In late 1980s, Dodge decided to try its luck in a completely new segment and thrown itself in the compact pickup race. Dodge’s first compact pickup model was named the Dakota and competed against strong opponents like the Toyota Tacoma or Nissan Frontier.
The Dakota’s size was one of its main advantages as placed it into the big gap between the small and big full-size trucks.
Thanks to its relatively compact exterior dimensions and a smart chassis design, the Dodge Dakota had good road manners with a forgivable ride and a proper handling.
The vehicle was offered in both 4x2 and 4x4 configurations with a choice of V6 and V8 engines which develop 210 hp and 230 hp, respectively. Dodge ended production of the Dakota in 2011, but has promise to come up with a replacement.
When designing the Dakota, Dodge drew inspiration from its heavy duty Ram models. As a result the Dakota adapted the famous crosshair radiator grille which has now become Dodge’s signature. The front end was also fitted with a set of conventional headlights and a pretty shy bumper equipped with two circular fog lamps.
The hood came with a set of longitudinal creases to give the vehicle a touch of dynamism. Other creases can be found running along the sides and at the bottom of the doors.
The rest of the body had a pretty simple design, the Dakota looking like an average pickup with a long nose and a generous load bed.
The Dodge Dakota was available in two body styles. The standards Club Cab had an extended passenger compartment with rear-hinged rear-access doors and a six-foot, six-inch bed. The optional Quad Cab body had four full-size, front-hinged doors and a five-foot, four-inch bed.
The Dakota’s cabin was pretty dull, with various shades of grey plastics and a robust dashboard. Plastics were part of the third class and the build quality wasn’t something to rave about either. Though, the cab had a pretty solid feel and was able to get along great with harsh working conditions.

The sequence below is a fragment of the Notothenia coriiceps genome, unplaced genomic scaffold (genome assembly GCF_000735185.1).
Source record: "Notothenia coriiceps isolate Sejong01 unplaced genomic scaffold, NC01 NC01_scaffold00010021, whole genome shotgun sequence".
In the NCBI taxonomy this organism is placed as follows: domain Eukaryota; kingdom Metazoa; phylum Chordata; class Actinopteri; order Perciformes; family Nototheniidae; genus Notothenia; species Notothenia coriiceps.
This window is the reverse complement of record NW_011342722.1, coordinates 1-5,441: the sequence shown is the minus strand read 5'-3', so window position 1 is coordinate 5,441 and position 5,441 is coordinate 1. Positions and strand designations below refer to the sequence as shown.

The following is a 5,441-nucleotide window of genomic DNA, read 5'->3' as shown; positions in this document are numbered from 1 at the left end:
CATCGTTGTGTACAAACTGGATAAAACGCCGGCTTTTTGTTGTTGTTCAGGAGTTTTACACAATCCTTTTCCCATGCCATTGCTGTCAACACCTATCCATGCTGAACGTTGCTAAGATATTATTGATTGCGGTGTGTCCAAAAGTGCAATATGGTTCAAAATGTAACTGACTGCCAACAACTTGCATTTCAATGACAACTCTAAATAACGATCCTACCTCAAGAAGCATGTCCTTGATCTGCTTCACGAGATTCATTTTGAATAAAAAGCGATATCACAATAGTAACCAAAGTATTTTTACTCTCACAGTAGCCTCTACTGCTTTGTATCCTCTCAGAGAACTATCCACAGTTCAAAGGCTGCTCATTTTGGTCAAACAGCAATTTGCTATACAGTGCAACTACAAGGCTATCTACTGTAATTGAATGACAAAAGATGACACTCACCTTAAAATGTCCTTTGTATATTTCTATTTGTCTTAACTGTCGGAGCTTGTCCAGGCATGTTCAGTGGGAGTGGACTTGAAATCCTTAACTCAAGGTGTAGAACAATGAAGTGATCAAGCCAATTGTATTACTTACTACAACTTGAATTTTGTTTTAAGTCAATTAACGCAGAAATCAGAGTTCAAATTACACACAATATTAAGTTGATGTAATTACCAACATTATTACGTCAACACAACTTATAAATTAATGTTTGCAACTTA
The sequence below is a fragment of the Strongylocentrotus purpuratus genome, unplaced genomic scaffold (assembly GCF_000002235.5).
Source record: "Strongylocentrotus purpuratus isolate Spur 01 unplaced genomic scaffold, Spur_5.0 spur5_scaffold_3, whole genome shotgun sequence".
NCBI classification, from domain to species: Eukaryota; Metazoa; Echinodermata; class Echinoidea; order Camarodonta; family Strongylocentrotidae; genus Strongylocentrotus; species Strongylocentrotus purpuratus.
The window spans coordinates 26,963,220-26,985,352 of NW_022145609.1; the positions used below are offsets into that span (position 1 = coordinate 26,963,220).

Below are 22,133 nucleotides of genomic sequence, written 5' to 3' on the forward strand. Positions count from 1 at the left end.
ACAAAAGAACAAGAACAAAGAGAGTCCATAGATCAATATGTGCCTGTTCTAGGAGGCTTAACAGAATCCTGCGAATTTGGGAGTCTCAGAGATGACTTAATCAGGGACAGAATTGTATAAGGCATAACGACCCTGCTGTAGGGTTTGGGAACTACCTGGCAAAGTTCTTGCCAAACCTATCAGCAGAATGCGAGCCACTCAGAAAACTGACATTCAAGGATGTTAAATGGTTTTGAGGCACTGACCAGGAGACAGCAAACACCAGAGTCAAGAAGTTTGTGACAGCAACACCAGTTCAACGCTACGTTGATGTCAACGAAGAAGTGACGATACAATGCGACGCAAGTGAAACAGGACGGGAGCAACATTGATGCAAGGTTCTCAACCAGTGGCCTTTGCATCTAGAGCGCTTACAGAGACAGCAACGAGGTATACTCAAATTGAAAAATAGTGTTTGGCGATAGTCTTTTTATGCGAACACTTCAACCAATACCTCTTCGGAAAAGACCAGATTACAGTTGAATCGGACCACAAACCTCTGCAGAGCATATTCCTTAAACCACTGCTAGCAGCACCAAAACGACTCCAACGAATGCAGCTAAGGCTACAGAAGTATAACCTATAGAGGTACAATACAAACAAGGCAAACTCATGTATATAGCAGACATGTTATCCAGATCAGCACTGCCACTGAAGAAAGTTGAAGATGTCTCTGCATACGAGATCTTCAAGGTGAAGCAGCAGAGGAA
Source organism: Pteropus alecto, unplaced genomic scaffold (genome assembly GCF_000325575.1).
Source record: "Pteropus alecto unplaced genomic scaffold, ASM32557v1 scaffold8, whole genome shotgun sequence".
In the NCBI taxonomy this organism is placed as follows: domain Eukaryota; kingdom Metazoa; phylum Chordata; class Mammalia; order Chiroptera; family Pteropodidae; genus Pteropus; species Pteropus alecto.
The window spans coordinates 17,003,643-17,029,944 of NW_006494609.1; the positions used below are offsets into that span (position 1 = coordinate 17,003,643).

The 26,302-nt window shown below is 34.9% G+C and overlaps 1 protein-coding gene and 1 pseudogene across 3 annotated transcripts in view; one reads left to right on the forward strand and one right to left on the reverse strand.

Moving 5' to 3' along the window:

The center console was laid out in a classical way with the audio system on top and the HVAC controls underneath it. The center console was also fitted with two rectangular cubbies and there was another big storage bin in front of the passenger’s seat sculpted into the dash. You also get a pretty generous glove box and a set of convenient door pockets.
The instrument panel looks pretty conventional and received a set of white face gauges that are fairly easy to read during both night and day.
The steering wheel is more on the rudimentary side of things, but it comes with integrated controls and it’s comfortable to hold.
The Dakota Club Cab offers space for up to five adults. A three-place front bench is standard, while front bucket seats are optional. At the back there are two seats that theoretically can accommodate adult passengers, put practically it’s best to leave them only for kids.
If you want more space at the back, you should choose the Quad Cab model which comes with standard seating for five - with front bucket seats - or optional seating for six - with the 40/20/40-split front bench.
The vehicle was available with a lot of high class features which included heated leather seats, a sunroof, and a 508-watt SoundBox audio system.
Engines and performance
The standard engine was a 3.7 liter SOHC V-6. The engine churns out 210 hp and 235 lb-ft of torque. Power is sent to the wheels by means of a six speed manual transmission or a four speed automatic unit available for the top of the range trim level. The V6 managed to offer a good mix between performance and efficiency and was also a good match for light duty activities but it wasn’t as strong as other units in its class.
There was also a stronger 4.7 liter SOHC V8 on offer. The V8 cranks out 230 hp with a peak torque of 290 lb-ft and can be combined with a standard six speed manual or an optional five sped automatic transmission. The latter features an alternate "kick-down" second-gear ratio which will come in handy when you’ll need to deal with uphill sections or to tow heavy weights.
Dodge Dakota Engines Specifications
|Engine||Power - Hp||Torque – lb-ft|
Ride and handling
The Dakota was a good option for those seeking a daily commuter. It suspension setup was perfectly suited for day by day driving, but also for heavy load transport being able to soak most of the road bumps without affecting the passengers comfort.
The vehicle had also a perfectly controlled body roll and thanks to its good body balance it staid well planted on its wheels. The Dodge Dakota is offered with a standard rack-and-pinion which does a great job and rewards you with accurate turns and decent feedback.
All models come with standard rear wheel drive but you can also choose the optional four wheel drive system.
Since its inception, the Dodge Dakota evolved pretty nice and offered a reasonable alternative to the big full sized pickups. Despite the fact that it was smaller than its full-sized siblings, the Dakota was fairly practical thanks to its big load bed and the generous towing abilities. The cabin wasn’t the best you’d find around, but it was well equipped and had well sorted ergonomics.
We also like the V8 unit and the optional full time 4WD system, which helped the Dakota tackle the harshest terrains with poise. On the other hand, the build quality was pretty poor and the engines were far from being frugal.
In the end however, the Dodge Dakota offered the utility of a full sized pickup combined with the price of a small truck which is certainly an attractive mix.